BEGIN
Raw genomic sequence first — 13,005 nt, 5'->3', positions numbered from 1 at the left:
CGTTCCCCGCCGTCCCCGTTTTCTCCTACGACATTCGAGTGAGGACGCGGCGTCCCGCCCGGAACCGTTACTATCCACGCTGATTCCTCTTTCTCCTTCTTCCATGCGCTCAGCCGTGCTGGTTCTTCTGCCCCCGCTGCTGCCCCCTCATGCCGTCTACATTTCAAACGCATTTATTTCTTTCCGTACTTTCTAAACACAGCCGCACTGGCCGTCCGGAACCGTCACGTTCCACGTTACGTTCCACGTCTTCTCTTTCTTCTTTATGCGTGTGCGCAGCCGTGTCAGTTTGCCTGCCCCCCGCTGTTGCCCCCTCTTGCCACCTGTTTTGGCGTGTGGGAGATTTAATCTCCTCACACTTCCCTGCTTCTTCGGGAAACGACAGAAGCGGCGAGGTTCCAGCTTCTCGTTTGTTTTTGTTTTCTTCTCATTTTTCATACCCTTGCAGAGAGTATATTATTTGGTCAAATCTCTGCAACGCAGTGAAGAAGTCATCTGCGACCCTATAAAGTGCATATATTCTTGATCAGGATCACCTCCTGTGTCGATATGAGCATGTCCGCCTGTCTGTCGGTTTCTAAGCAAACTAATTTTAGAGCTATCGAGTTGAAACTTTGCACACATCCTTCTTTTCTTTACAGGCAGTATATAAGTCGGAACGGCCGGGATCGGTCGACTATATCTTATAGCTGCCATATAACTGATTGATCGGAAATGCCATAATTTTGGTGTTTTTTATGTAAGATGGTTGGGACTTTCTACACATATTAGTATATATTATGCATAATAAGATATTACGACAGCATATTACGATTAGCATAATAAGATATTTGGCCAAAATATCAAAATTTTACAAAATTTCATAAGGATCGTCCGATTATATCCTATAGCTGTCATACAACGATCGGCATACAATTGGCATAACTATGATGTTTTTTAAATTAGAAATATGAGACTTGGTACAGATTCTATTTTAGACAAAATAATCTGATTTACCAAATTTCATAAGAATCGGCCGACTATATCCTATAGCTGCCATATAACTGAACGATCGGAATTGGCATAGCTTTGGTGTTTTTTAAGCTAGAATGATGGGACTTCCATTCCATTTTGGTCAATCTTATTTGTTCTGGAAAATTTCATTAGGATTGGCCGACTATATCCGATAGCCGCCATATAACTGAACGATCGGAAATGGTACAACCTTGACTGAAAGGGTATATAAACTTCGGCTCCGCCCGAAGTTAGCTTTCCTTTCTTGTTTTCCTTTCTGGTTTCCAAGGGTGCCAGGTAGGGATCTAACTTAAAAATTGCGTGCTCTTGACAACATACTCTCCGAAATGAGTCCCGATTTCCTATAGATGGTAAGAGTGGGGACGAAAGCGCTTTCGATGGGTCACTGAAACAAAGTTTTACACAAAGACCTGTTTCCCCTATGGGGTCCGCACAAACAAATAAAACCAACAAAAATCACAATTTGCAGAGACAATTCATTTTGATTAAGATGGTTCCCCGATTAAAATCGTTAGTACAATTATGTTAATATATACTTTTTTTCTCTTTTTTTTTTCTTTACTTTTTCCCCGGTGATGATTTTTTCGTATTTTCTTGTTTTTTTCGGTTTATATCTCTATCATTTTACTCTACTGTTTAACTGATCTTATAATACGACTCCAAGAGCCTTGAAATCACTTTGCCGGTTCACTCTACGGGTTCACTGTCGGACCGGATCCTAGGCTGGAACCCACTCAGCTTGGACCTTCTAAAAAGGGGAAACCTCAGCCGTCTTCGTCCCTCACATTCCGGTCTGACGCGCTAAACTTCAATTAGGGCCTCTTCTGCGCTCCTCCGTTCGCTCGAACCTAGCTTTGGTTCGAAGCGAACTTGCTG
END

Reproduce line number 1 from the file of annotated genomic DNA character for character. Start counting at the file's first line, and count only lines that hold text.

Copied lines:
Raw genomic sequence first — 13,005 nt, 5'->3', positions numbered from 1 at the left: